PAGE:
In Turkey, only some lives are worth saving from coronavirus – others are collateral damage

President Erdogan is putting the lucrative construction industry before people's lives

Sebnem Arsu
Tuesday 14 April 2020 13:44 BST
An image provided by construction union representatives of workers in a staff cafeteria during the coronavirus pandemic.
An image provided by construction union representatives of workers in a staff cafeteria during the coronavirus pandemic.

In efforts to control the Covid-19 pandemic, Turkey first banned people older than 65 and younger than six from leaving their homes. The younger age limit was soon raised to 20, after images of home parties started circulating on social media. Then a long-anticipated lockdown arrived in 31 provinces, affecting more than 75 per cent of the population, but will apply only to weekends.

On Monday, the lockdown was lifted, and the country returned to the self-isolation and strict travel bans that have been in effect since mid-March, while most businesses remained shut.

For weeks, the motto “Home Has Life” has been flashing on our smartphones, replacing the names of mobile network providers, dominating TV screens to promote social isolation, while the health minister, at each of his press conferences, has repeated: “It is of the utmost importance that our 83 million population isolate itself much as possible. We strongly urge everyone not to leave their homes unless it’s an absolute necessity, and to use masks in public spaces.”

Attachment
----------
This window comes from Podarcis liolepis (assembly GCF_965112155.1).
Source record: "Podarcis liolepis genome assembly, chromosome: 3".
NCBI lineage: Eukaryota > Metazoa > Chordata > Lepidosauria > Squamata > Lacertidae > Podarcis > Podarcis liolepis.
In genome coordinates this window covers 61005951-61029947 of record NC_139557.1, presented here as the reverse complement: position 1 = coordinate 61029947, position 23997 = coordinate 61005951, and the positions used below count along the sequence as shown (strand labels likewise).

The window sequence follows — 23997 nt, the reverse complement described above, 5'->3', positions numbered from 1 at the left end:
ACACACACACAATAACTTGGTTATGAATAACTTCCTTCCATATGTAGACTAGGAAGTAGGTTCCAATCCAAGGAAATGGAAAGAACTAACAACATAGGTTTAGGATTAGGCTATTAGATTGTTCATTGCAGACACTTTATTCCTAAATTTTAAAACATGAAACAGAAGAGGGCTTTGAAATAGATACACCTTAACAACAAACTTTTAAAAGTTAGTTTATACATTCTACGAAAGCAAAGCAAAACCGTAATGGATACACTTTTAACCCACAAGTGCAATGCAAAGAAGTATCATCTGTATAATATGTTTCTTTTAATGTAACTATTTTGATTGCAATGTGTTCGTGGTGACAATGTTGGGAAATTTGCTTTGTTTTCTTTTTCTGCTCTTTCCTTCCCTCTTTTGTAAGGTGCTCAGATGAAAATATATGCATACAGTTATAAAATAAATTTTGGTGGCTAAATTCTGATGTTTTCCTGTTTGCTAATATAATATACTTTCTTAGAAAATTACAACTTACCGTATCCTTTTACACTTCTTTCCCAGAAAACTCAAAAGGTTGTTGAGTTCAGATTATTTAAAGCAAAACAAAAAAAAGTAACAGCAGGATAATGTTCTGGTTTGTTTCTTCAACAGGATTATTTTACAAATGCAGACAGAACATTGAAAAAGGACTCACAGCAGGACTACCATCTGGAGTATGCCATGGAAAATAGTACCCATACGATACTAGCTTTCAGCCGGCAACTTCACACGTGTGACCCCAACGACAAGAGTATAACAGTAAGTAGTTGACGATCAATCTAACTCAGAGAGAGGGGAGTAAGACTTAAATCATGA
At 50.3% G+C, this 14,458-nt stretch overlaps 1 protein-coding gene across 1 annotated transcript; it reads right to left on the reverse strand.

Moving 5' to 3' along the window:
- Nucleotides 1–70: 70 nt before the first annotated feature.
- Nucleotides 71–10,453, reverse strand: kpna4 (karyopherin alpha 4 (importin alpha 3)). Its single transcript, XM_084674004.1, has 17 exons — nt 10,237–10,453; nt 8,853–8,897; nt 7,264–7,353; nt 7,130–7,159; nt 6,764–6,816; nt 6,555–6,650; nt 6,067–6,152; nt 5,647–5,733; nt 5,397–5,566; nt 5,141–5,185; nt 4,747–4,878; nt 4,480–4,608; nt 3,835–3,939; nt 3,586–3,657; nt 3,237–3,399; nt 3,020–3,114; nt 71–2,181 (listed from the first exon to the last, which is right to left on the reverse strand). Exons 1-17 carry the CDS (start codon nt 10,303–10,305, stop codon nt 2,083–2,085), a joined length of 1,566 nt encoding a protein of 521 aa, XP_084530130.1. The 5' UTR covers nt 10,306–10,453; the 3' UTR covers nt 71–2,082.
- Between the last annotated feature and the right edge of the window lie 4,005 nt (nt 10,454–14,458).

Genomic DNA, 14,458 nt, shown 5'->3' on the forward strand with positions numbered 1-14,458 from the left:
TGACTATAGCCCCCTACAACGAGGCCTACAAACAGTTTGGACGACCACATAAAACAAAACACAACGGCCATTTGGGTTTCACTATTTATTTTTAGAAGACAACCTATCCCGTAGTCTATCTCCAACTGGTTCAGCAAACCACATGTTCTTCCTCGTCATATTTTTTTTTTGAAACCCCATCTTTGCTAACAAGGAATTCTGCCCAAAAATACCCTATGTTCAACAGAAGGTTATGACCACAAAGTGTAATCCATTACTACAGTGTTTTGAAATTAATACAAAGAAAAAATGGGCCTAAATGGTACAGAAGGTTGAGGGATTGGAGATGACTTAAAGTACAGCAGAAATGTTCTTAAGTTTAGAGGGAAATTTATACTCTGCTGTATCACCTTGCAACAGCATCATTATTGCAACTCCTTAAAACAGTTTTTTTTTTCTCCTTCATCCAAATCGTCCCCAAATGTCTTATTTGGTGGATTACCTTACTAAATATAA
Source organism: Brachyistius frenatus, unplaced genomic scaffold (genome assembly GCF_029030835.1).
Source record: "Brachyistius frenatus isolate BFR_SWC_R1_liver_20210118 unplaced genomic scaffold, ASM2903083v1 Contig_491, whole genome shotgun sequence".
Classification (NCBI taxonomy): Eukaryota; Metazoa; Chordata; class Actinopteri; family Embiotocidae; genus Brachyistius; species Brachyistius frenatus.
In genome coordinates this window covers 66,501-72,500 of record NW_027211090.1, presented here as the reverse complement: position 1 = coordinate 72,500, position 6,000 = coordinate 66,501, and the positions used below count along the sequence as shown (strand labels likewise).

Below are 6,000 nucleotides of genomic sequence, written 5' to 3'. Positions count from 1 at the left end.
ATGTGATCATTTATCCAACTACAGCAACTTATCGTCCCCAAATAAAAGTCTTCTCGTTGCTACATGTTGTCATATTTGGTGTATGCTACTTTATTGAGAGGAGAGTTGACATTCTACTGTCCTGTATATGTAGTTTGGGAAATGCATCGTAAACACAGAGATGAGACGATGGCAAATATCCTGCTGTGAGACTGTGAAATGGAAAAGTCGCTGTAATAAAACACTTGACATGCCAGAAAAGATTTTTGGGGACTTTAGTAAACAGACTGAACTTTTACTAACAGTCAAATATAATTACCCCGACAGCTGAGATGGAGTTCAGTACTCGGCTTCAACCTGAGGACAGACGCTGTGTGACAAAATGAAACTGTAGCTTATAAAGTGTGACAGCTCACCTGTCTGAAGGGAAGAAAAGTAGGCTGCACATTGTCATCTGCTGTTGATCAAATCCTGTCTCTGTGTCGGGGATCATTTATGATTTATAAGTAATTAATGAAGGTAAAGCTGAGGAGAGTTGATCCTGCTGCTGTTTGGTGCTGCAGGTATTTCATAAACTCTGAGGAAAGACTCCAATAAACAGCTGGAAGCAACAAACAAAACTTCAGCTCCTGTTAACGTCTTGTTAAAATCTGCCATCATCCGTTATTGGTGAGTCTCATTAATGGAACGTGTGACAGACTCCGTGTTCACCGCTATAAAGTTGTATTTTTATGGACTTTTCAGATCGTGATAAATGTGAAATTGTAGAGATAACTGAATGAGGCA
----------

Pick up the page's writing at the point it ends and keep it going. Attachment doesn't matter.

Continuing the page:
Yet despite the health minister’s call for the public to stay at home, the country’s president Recep Tayyip Erdogan has insisted that Turkey “is obliged to continue production and keeping the wheels turning under any circumstance.” What this means is that millions of people in the lower echelons of the workforce – builders, factory workers, cleaners, delivery people – do not have the luxury of self-isolation.

“We keep hearing officials call for people to stay at home, maintain social distance – none of which, obviously, applies to us,” said Yunus Ozgur, spokesperson of Insaat-Is, an independent construction workers’ labour union based in Istanbul. “Instead we are told to continue production. We have no other choice, anyway. Otherwise, we’d starve.”

There are at least 2 million construction workers in Turkey, mostly non-unionised, working on a part-time basis, paid under the table with limited social security benefits, at the mercy of patrons during a time when the sector is dominated by pro-government business groups.